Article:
What we Know and Don’t Know About Pediatric Long-COVID
Mrs. Adams was honored to be a panelist at a recent two-day conference on the impact of Long-COVID on kids. The conference focused on assisting school psychologists and other professionals in evaluating and helping students who may be impacted by this condition. It included experts from across the United States and even from Italy. Understandably, there is still a lot we don’t know, but we have come a long way in understanding this condition. Here are a few highlights from the conference:
- Long-COVID is real.Children are being mislabeled with “school avoidance”, or are told their symptoms are “all in their head”. Symptoms are varied, but include headaches, “brain fog”, constant fatigue, rashes, stomach aches, anxiety, depression and sleep problems. It might impact multiple organ systems, like the heart, lungs and brain. Long-COVID occurs more in older children than in youngsters; children who caught the Delta variant are more likely to suffer from Long-COVID than those who caught Omicron. It is unclear how may children have Long-COVID and how long the symptoms linger. The affects are similar to those of chronic fatigue syndrome or mono and can impact children even if they only had mild symptoms during their initial COVID-19 exposure.
- Children from modest-income or ethnic minority households are likely disproportionately impacted. Although the experts did not have direct data to support this, they think Long-COVID hits hardest in children from modest-income or minority communities. A disproportionately high percentage of Blacks, Latinos and American Indian communities experienced higher rates of COVID-19 illness and death. Therefore, the experts believe that children from these communities are also more likely to have undiagnosed Long-COVID.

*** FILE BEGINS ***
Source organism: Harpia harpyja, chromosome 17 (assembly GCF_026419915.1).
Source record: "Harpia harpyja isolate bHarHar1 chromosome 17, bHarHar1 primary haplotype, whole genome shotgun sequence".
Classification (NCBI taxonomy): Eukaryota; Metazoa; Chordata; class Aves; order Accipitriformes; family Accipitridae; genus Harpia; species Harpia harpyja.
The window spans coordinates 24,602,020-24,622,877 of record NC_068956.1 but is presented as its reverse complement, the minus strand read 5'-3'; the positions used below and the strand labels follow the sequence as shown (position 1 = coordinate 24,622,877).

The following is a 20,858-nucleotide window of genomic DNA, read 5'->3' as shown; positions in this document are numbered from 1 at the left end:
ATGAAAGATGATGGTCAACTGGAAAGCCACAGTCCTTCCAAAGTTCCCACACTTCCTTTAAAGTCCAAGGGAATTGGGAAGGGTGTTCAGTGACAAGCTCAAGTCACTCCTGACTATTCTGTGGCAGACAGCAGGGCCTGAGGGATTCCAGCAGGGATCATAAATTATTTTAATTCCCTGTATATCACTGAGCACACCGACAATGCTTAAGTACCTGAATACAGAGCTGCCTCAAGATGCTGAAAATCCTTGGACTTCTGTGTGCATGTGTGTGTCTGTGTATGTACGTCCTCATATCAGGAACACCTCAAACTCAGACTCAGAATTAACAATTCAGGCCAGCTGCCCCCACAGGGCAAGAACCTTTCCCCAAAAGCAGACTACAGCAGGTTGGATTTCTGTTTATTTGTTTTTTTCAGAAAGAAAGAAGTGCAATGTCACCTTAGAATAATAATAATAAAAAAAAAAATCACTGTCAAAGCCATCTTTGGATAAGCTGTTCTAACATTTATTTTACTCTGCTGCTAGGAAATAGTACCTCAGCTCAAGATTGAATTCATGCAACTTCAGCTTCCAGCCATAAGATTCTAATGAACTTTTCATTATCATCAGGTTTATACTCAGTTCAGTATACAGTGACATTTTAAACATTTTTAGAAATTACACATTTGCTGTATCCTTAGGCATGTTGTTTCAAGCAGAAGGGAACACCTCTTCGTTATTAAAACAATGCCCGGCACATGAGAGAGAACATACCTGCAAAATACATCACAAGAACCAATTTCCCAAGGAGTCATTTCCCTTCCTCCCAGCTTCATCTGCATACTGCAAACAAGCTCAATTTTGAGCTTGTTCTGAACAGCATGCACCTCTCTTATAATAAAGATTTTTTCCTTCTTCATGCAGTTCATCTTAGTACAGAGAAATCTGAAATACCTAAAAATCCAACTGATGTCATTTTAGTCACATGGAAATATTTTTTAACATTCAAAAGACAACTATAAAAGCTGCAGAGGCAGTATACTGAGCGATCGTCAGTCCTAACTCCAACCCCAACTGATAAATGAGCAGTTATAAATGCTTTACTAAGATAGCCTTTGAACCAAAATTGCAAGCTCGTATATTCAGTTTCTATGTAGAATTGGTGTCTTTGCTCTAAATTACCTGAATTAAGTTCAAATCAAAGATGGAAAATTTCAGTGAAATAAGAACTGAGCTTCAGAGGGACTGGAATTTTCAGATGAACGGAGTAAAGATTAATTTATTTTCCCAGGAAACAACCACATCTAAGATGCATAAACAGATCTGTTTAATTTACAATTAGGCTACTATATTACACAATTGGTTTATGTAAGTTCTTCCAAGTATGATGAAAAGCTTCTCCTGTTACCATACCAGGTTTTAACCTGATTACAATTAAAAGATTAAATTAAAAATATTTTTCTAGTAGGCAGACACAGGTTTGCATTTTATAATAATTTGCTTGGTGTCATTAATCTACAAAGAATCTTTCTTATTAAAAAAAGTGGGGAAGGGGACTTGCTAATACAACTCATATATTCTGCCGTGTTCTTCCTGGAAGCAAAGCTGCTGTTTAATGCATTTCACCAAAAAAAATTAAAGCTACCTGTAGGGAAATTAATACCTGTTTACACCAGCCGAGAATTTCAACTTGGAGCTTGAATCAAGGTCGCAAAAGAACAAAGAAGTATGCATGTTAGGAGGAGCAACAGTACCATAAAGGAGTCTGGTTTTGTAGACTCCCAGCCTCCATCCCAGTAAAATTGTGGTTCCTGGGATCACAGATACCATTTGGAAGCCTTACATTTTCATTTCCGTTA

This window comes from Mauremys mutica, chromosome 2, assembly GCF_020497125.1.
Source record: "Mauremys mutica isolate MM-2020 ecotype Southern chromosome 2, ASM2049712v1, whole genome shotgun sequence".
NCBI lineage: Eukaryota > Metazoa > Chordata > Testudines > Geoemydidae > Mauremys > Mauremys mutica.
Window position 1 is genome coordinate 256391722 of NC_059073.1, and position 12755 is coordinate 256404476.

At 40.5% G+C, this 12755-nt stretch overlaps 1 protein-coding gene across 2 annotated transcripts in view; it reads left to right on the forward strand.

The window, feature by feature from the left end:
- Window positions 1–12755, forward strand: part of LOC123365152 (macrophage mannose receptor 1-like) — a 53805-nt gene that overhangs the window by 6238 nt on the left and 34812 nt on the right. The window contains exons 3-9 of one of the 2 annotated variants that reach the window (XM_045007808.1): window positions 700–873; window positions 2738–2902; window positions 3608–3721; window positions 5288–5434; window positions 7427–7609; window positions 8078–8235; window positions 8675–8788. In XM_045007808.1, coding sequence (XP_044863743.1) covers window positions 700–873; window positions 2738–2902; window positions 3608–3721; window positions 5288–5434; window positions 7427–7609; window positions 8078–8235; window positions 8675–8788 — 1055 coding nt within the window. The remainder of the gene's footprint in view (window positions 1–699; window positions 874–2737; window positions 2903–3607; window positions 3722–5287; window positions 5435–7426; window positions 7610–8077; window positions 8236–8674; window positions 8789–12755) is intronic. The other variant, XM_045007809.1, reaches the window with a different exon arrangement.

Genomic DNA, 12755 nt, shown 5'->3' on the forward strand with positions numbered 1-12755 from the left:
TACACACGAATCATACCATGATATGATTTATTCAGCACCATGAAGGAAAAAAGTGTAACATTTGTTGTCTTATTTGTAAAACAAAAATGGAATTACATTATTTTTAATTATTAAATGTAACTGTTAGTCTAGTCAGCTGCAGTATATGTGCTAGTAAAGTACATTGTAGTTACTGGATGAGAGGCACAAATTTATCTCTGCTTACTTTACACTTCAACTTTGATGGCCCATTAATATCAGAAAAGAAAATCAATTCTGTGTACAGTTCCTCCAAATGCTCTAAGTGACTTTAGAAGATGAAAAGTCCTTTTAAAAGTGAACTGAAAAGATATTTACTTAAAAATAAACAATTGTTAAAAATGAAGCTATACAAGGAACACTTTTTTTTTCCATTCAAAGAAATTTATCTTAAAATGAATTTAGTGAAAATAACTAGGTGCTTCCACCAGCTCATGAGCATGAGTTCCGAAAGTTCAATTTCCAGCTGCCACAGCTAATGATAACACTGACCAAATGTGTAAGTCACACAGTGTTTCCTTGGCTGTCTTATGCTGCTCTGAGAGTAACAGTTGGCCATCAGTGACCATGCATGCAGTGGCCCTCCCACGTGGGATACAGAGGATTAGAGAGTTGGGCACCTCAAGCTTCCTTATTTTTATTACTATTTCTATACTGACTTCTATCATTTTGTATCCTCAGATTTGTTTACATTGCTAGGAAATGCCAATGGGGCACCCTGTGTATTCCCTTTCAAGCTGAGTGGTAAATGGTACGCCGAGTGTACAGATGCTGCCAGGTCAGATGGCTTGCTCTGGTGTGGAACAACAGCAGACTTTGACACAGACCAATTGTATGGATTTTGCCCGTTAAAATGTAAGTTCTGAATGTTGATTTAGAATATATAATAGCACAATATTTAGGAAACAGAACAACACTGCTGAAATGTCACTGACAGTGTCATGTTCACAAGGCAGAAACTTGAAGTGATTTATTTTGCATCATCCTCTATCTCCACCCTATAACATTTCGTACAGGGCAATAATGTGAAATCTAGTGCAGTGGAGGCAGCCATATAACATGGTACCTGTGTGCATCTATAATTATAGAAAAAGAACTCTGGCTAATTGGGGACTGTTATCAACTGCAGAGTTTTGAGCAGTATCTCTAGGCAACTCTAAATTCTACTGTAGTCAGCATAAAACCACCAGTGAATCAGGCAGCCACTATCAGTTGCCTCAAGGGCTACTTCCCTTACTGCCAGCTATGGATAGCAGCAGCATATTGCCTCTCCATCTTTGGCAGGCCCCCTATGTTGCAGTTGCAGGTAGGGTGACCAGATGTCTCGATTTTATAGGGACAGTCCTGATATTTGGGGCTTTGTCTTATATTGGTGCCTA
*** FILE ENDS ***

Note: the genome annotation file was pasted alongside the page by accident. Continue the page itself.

- School psychologists want to help.But they do not have current test procedures or other accurate assessment tools. The same is true for many pediatricians. As a result, many students are not getting the school accommodations and services that they need. For example, instead of allowing them to attend school for ½ day (generally, they are more alert in the afternoon), students with Long-COVID are still in virtual settings or Home Hospital programs.
- There is good news.There are a handful of pediatric Long-COVID centers in the United States, and one of them is right here in our backyard. The Long COVID Recovery Care Clinic at Children’s Hospital, Los Angeles is an excellent resource if you believe your child may have Long-COVID. It is one of only a few hospitals in the country that offers pediatric long-haul COVID care. Our office contacted the clinic and confirmed that they are still open and accepting patients as of the date of this blog.
If your child has lingering Long-COVID symptoms that are impacting their every day activities such as class attendance and focus on school work, athletics or even hanging out with friends, you may want to check with their pediatrician and research the Long COVID Care Clinic at Children’s Hospital. Parents may also request reasonable accommodations from your child’s school district or charter school. As a last measure, ADAMS ESQ attorneys and advocates may also be able to assist if you are unable to get help from your child’s school.